Pressure often diminishes our judgement, decision making and performance – which is probably why we have witnessed so many bizarre moments from major championship leaders over the years. Here are seven of the worst final-round major collapses in recent history.
Jordan Spieth (2016 Masters)
Spieth held a five-shot lead with nine holes to play at Augusta before enduring an hour he will likely never forget. The American bogied the 10th and 11th holes and endured a disastrous quadruple bogey at the par-3 12th, where he dumped two balls into Rae’s Creek. He eventually finished runner-up with Lee Westwood, three shots behind English champion Danny Willett.
Adam Scott (2012 Open Championship)
Plenty of people point to Scott’s collapse at Royal Lytham & St Annes in 2012 as one of the worst collapses in major history – and it’s pretty hard to suggest otherwise. The Queenslander was four shots clear with four holes to play, before spectacularly imploding with four straight bogies to hand good friend Ernie Els the Claret Jug.
Dustin Johnson (2015 U.S. Open)
Johnson didn’t exactly collapse at Chambers Bay in 2015 – but he certainly choked on the 18th hole, three putting from 12 feet to relinquish his national Open and first major victory. Spieth ultimately won the title after Johnson failed to force extra holes.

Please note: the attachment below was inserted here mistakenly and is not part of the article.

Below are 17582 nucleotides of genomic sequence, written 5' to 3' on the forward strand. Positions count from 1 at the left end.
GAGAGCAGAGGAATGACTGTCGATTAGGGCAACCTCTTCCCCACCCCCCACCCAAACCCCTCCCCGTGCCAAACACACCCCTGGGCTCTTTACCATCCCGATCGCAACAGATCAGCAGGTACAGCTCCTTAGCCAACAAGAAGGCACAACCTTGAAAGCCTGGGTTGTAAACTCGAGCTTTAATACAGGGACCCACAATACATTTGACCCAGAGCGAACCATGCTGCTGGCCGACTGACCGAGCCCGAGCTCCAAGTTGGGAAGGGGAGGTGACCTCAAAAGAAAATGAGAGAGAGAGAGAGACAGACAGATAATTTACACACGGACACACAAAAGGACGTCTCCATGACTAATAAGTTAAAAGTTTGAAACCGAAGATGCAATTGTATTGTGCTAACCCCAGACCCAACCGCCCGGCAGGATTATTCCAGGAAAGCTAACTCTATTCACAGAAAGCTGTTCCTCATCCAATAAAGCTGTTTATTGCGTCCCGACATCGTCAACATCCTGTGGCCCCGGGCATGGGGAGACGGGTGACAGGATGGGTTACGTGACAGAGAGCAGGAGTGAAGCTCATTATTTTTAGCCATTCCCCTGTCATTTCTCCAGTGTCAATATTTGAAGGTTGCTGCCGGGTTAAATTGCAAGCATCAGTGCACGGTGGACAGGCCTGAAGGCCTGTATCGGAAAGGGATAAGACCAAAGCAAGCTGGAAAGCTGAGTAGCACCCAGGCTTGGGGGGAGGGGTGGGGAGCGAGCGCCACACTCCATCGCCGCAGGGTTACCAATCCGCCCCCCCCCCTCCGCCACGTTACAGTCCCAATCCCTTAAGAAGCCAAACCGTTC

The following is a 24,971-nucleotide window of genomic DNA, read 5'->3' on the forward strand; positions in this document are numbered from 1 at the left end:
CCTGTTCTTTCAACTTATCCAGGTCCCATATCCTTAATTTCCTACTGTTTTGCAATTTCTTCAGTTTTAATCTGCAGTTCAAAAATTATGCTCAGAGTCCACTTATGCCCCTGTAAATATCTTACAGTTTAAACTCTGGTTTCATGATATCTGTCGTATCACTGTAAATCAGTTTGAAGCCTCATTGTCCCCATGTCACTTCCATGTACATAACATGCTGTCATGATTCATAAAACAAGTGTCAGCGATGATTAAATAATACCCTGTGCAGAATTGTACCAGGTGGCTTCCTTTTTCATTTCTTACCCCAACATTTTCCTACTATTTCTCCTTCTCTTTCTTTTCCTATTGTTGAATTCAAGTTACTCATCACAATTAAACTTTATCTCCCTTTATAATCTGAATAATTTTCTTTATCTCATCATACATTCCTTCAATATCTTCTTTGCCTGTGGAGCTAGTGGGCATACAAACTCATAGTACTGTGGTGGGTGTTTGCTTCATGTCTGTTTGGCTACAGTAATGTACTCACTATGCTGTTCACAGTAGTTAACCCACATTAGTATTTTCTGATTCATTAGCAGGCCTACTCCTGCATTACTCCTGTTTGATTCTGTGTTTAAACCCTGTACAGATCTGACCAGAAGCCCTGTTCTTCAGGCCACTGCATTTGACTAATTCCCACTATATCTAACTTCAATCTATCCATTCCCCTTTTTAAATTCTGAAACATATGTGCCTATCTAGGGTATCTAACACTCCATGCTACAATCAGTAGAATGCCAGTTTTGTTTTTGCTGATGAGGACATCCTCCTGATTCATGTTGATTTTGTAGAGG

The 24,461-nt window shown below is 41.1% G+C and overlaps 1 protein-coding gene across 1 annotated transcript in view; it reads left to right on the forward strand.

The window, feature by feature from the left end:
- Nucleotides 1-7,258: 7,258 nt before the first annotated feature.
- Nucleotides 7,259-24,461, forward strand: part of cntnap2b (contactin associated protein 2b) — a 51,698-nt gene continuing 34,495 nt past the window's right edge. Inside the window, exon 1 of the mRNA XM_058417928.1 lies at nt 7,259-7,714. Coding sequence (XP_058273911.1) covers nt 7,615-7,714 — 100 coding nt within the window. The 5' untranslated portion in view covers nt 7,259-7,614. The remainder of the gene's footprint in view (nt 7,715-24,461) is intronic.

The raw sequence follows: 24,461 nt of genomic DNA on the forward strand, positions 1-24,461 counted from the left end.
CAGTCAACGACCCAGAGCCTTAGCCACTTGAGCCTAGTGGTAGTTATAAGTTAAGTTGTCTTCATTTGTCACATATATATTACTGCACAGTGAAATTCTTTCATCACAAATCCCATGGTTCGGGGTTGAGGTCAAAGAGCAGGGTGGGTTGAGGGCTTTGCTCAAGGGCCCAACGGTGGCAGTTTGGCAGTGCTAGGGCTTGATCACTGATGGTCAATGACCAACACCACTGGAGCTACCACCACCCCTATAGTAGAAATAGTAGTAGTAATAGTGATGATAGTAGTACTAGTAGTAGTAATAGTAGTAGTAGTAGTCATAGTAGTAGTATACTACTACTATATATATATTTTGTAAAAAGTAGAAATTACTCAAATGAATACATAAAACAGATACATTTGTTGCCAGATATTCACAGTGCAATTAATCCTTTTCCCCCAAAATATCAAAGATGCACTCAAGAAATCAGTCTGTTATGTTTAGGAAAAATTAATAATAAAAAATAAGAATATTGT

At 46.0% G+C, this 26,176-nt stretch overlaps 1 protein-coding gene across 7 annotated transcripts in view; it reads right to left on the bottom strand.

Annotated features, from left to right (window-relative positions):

Greg Norman (1996 Masters)
Norman was six strokes clear of Nick Faldo at the beginning of the final round and looked certain to break Australia’s Augusta duck. But the 41-year-old proceeded to shoot six-over 78 compared to the Englishman’s superb five-under 67.
Jean Van de Velde (1999 Open Championship)
Van de Velde only required double bogey on 18 to win the Open at Carnoustie. But the Frenchman's third shot landed in the Barry Burn – and he famously considered hitting out of the water before taking a drop. He then found the greenside bunker and got up and down for triple bogey to force extra holes against Scotland’s Paul Lawrie, who was eventually named Champion Golfer of the Year.
Rory McIlroy (2011 Masters)
McIlroy was four shots clear at the beginning of the final round at Augusta and was looking to become the second-youngest Masters champion behind Tiger Woods (1997). But the 21-year-old Northern Irishman cracked under pressure, carding four bogies, one double bogey and one triple bogey in his round of eight-over-par 80. South African Charl Schwartzel birdied the final four holes to capture his maiden major title.
Phil Mickelson (2006 U.S. Open)
The par-4 18th hole at Winged Foot must haunt Mickelson to this day ...
Standing on the final tee, the American required par to win his national Open for the first time. Disaster struck when his drive cut into the trees – and his error was compounded when his second shot ricocheted off one of the overhanding braches. After finding the greenside bunker with his third shot, Mickelson was unable to get up and down to force extra holes with eventual champion Geoff Ogilvy.
Now 49, Mickelson has recorded six runner-up finishes at the U.S. Open and has therefore been unable to complete the Career Grand Slam.